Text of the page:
An unexpected tax bill can make a mess of your day. To avoid that unwelcome surprise, here are some easy-to-do moves you can make to cut their tax bills. In many cases, you must itemize rather than take the standard deduction in order to use these strategies. The extra effort may well be worth it. (Ft. Worth Texas Tax Reduction: Cutting Your Bill)
1. Tweak your W-4
The W-4 is a form you give to your employer. It instructs on how much tax to withhold from each paycheck.
- If you got a huge tax bill this year and don’t want another surprise next year, raise your withholding so you owe less when it’s time to file your tax return.
- If you got a huge refund, do the opposite and reduce your withholding — otherwise, you could be needlessly living on less of your paycheck all year.
- You can change your W-4 any time.
2. Stash money in your 401(k)
Less taxable income means less tax, and 401(k)s are a popular way to reduce tax bills. The IRS doesn’t tax what you divert directly from your paycheck into a 401(k).
- For 2020, you can funnel up to $19,500 per year into an account.
- If you’re 50 or older, you can contribute an extra $6,500 in 2020.
- These retirement accounts are usually sponsored by employers, although self-employed people can open their own 401(k)s. And if your employer matches some or all of your contribution, you’ll get free money to boot.
3. Contribute to an IRA
You may be able to deduct contributions to a traditional IRA. How much you can deduct depends on whether you or your spouse is covered by a retirement plan. Also, it depends on how much you make.
- For the 2019 tax year, you may not be able to deduct your contributions if you’re covered by a retirement plan at work, you’re married and filing jointly, and your modified adjusted gross income was $123,000 or more. In 2020, that number rises to $124,000.
There are limits to how much you can put in an IRA, too:
- For 2019 and 2020, the limits are $6,000 per year, or $7,000 for people 50 or older.
- You have until the tax-filing deadline to fund your IRA for the previous tax year, which gives you extra time to take advantage of this strategy.
4. Save for college
Setting aside money for Junior’s tuition can shave a few bucks off of your tax bill, too. A popular option is to make contributions to a 529 plan, a savings account operated by a state or educational institution. You can’t deduct your contributions on your federal income taxes, but you might be able to on your state return if you’re putting money in your state’s 529 plan. Be aware, too, that there may be gift tax consequences if your contributions plus any other gifts to a particular beneficiary exceed $15,000.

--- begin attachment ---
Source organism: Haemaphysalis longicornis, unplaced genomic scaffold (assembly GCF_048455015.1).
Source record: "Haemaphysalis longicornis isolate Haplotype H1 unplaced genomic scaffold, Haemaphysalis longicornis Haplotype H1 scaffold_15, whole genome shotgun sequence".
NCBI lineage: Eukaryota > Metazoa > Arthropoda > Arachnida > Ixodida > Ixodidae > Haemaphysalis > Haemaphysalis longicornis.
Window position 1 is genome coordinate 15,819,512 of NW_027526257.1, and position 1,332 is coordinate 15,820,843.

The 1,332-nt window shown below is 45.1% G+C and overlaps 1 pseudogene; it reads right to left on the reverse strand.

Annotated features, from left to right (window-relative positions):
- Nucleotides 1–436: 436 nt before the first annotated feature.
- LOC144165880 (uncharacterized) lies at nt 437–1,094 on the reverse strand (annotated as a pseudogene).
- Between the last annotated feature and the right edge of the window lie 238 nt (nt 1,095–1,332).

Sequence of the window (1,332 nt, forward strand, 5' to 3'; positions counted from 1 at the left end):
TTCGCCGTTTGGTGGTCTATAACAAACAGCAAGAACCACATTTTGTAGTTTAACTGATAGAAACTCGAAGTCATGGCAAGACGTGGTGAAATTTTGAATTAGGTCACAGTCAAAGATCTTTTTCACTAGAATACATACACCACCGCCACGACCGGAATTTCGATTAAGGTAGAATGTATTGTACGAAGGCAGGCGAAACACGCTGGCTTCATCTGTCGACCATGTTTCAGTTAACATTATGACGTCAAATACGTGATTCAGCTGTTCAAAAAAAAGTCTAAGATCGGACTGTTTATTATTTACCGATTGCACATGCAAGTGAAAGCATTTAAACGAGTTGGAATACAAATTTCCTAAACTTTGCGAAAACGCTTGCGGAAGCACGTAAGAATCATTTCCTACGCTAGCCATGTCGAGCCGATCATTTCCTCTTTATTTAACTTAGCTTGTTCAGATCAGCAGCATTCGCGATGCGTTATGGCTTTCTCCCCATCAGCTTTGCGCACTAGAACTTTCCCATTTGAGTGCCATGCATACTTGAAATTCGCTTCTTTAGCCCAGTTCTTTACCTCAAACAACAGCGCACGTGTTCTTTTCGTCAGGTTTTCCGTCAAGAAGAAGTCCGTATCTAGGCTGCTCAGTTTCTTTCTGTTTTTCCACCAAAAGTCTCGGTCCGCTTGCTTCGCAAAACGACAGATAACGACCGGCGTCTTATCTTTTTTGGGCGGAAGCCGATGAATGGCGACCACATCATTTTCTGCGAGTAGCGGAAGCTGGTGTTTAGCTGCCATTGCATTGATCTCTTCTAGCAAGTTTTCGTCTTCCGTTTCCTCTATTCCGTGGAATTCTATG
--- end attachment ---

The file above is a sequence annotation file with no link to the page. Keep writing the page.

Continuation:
5. Fund your FSA
The IRS lets you funnel tax-free dollars directly from your paycheck into your FSA every year, so if your employer offers a flexible spending account, you might want to take advantage of it to lower your tax bill.
- In 2020 and 2021, the limit is $2,750.
- You’ll have to use the money during the calendar year for medical and dental expenses, but you might also be able to use it for related everyday items such as bandages, pregnancy test kits, breast pumps and acupuncture for yourself and your qualified dependents.
- Some employers might let you carry money over to the next year.
6. Subsidize your Dependent Care FSA
This FSA with a twist is another handy way to reduce your tax bill — if your employer offers it.
- The IRS will exclude up to $5,000 of your pay that you have your employer divert to a Dependent Care FSA account, which means you’ll avoid paying taxes on that money. That can be a huge win for parents of kids under 13, because before- and after-school care, day care, preschool and day camps usually are allowed uses.
- Elder care may be included, too.
- What’s covered can vary among employers, so check out your plan’s documents.
Call our office today at (972)-446-1040 or 817-498-1040 to find out more